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Top 10 players who never played in a World Cup
10. Alberto Spencer (Ecuador/Uruguay)
The Ecuadorian striker Alberto Spencer was one of the best between 1959 and 1970. During that time, he played 519 matches and scored 326 goals for Uruguayan giants Peñarol, winning seven times the national league, three Copa Libertadores and two Intercontinental Cups (what is now the FIFA Clubs World Cup).
Spencer, who still is Copa Libertadores’ all-time top goalscorer with 54 goals in 88 appearances, played for both Ecuador and Uruguay, scoring four times in 11 games for his home country between 1959 and 1972, and netting twice in six matches for his other nation between 1964 and 1967. His closest attempt to reach the World Cup was in 1965. After finishing the group leveled with Chile, Spencer was sent off during the decisive tiebreaking encounter with the Chileans, who managed to beat Ecuador by 2-1 and qualified to England 66.
Alberto Pedro Spencer Herrera, who started his career in CD Everest, would still play in Barcelona SC, from Guayaquil, from 1970 to 1972 before retiring. He died in 2006, aged 68, and, after his death, the stadium in Guayaquil was renamed Estadio Modelo Alberto Spencer Herrera in his honor.
9. Eiður Guðjohnsen (Iceland)
The Icelandic legend’s career already began with a remarkable moment. When Eiður was just 17 years old, he made history in a friendly against Estonia in 1996 after replacing his own father, Arnór, during the second half. Though they were never able to play side by side, this is still the only time a son came off the bench to substitute his own father in an international match.
After that, the young Guðjohnsen moved from PSV Eindhoven to local club KR and then to Bolton Wanderers, where he had his breakthrough start in England. In 2000, the then 21 year-old moved to Chelsea, where he had some of the best displays of his career. With the Blues, Eiður played 182 league matches in six seasons and scored 54 goals, conquering twice the Premier League and once both the League Cup and the FA Community Shield.
In 2006 the “Ice Man” moved to an even greater European powerhouse: FC Barcelona. In Spain, Guðjohnsen didn’t make the impact it was expected from him, but still won the trophies of La Liga, Copa del Rey and the most important of his career: the 2008/2009 UEFA Champions League.
After Barcelona, Iceland’s most famous and prolific footballer had some frustrating and unsuccessful seasons with many European clubs, but is still regarded as a fine striker from his generation. Despite the beginning of his downfall, in the qualification campaign for the 2014 World Cup Guðjohnsen helped a young and talented Iceland reach the playoffs for the first time ever. The Nordic country was eliminated by Croatia in a close encounter, which made the legendary striker, in an emotional interview, announce his retirement from the national team.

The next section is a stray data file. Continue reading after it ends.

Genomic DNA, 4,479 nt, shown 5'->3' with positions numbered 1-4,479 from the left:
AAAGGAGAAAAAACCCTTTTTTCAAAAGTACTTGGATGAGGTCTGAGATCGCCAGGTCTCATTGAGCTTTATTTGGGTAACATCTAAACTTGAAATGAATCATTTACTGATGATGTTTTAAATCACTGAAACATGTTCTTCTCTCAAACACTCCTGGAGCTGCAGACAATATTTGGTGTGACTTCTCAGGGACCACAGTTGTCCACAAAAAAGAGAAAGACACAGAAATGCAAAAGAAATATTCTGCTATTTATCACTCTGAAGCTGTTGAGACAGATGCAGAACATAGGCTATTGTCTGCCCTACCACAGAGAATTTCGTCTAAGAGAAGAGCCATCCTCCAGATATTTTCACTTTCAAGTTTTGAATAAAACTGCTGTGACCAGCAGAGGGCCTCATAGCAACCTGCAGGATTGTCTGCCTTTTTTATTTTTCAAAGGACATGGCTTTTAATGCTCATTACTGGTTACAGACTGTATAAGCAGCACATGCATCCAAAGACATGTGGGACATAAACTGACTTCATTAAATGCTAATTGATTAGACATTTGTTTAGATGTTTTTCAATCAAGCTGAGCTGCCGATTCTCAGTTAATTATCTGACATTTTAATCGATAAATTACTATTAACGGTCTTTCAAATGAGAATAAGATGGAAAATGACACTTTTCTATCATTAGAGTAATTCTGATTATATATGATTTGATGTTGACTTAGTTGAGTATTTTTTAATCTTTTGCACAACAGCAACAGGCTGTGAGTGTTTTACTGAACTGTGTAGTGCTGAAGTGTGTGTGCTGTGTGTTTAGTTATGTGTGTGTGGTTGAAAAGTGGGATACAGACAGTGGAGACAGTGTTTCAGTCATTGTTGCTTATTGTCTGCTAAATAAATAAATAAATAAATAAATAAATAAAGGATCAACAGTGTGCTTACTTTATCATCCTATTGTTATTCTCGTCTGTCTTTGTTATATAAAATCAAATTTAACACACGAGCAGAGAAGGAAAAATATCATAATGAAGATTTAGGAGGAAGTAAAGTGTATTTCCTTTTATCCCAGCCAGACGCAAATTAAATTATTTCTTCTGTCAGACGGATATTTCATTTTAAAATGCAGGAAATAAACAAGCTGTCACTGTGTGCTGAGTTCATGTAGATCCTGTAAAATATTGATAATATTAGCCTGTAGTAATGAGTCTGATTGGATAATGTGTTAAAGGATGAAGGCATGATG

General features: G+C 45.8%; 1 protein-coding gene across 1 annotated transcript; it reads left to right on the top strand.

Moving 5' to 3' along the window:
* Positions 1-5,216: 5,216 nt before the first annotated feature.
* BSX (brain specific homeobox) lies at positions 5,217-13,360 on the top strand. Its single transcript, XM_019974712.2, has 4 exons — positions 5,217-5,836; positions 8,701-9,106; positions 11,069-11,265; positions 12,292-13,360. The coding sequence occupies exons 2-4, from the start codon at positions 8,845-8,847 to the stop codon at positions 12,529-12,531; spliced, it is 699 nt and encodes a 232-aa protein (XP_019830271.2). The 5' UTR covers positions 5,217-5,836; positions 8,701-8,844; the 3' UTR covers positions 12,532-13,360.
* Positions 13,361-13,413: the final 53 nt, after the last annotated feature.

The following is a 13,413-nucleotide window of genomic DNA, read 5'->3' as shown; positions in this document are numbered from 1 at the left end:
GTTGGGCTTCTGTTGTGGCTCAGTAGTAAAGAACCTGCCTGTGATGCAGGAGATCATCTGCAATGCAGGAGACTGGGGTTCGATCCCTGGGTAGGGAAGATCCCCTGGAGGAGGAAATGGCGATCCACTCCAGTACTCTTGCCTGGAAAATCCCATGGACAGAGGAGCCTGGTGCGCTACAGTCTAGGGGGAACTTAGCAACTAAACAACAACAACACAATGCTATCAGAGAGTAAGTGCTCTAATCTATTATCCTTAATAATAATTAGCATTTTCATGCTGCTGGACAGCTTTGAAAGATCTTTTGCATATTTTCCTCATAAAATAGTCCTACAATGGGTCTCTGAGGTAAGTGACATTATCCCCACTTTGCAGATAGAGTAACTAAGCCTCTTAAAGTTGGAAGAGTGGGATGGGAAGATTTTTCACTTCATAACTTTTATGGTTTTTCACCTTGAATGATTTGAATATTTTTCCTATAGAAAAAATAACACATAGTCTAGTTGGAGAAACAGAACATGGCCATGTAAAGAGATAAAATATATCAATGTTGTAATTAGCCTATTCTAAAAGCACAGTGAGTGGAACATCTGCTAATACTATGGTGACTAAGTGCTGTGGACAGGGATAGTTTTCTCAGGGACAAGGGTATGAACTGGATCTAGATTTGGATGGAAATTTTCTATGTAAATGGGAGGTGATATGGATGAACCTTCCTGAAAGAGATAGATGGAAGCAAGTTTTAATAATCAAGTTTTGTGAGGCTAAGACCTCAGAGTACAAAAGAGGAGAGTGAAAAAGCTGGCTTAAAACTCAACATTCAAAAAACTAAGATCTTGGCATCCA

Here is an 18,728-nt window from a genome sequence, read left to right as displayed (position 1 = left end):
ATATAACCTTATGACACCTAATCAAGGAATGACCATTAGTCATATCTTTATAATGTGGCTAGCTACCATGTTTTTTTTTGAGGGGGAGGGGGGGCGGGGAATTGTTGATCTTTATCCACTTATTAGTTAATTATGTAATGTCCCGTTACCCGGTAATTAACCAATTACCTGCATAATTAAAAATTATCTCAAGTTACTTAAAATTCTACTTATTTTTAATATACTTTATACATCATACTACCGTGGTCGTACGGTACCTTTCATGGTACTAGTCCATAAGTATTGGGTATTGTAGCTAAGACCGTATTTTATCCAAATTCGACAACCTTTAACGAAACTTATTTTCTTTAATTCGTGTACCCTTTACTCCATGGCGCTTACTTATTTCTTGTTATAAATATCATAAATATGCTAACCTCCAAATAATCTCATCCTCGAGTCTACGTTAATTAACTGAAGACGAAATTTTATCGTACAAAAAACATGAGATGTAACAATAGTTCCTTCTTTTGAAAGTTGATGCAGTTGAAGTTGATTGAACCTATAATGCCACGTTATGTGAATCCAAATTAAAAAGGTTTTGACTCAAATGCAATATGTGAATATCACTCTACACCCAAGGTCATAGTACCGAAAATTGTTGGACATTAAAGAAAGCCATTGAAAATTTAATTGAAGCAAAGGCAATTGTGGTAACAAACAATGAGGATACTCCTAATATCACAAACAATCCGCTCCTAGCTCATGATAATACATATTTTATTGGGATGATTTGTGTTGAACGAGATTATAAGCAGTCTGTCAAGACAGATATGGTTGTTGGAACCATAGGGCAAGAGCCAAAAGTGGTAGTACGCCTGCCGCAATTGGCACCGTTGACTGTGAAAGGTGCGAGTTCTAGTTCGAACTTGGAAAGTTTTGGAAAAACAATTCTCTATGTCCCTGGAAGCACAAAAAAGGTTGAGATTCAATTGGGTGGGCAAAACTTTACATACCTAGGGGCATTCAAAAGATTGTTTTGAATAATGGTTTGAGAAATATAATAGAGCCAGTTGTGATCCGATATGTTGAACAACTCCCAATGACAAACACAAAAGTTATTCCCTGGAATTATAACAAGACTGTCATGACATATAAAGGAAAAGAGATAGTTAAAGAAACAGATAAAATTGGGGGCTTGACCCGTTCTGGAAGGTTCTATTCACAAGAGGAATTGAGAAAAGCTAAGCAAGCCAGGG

But the endless striker wasn’t done yet. Now a 36 year-old veteran, Eiður returned to where his best moments began: Bolton Wanderers. After some good displays for the English club, he was called up once more to represent his nation and, in his new debut, scored the first of Iceland’s three goals in a 3-0 triumph over Kazakhstan.
Iceland has great a great chance of qualifying for its first ever senior competition (Euro 2016) and who knows what else Eiður Guðjohnsen can achieve. Only time can tell.
8. Arthur Friedenreich (Brazil)
The first genius in Brazilian football was Arthur Friedenreich, born in 1892 in São Paulo. Grandson of a German naturalist, Friedenreich started his amateur career in a club called Germania.
He played in 13 teams from 1909 to 1935, winning seven São Paulo State championships and being the top scorer in nine. In 1914, “Fried” was called up for the first time to the national team, for which he played 23 games and netted 10 goals.
With Friedenreich, Brazil won its first Copa América, in 1919, after which the German-Brazilian striker got the nickname “El Tigre”. He would conquer the tournament once more in 1922, after the defeat to Argentina in 1921. Despite being by far the best player in Brazil, El Tigre didn’t make it to the 1930 World Cup, in Uruguay, because the national team was composed only of Rio de Janeiro players in that tournament.
Without Arthur, Brazil was eliminated in the first round and the great striker would never be able to play in a World Cup. What a shame…
7. Eric Cantona (France)
There are two main reasons for Eric Cantona’s absence in the World Cup history: his short career (1983-1997) and his country’s shameful fails to reach the tournaments of 1990 and 1994. Born in Marseille, Cantona began his professional career in Auxerre and, after some good seasons, moved to his hometown club, Olympique.
He wasn’t able to meet the expectations and, after being loaned to Bordeaux and Montpellier, moved for a short period to Nîmes Olympique. Then, Eric Cantona embarked on a new adventure and signed with Leeds United, which would be the start of his legend in England.
In 1992 he won both the First Division and the Charity Shield (now Community Shield) with The Whites before moving to Manchester United. With the Red Devils, Cantona played the best football of his career, in spite of some controversial episodes such as the infamous “kung-fu” incident against Crystal Palace.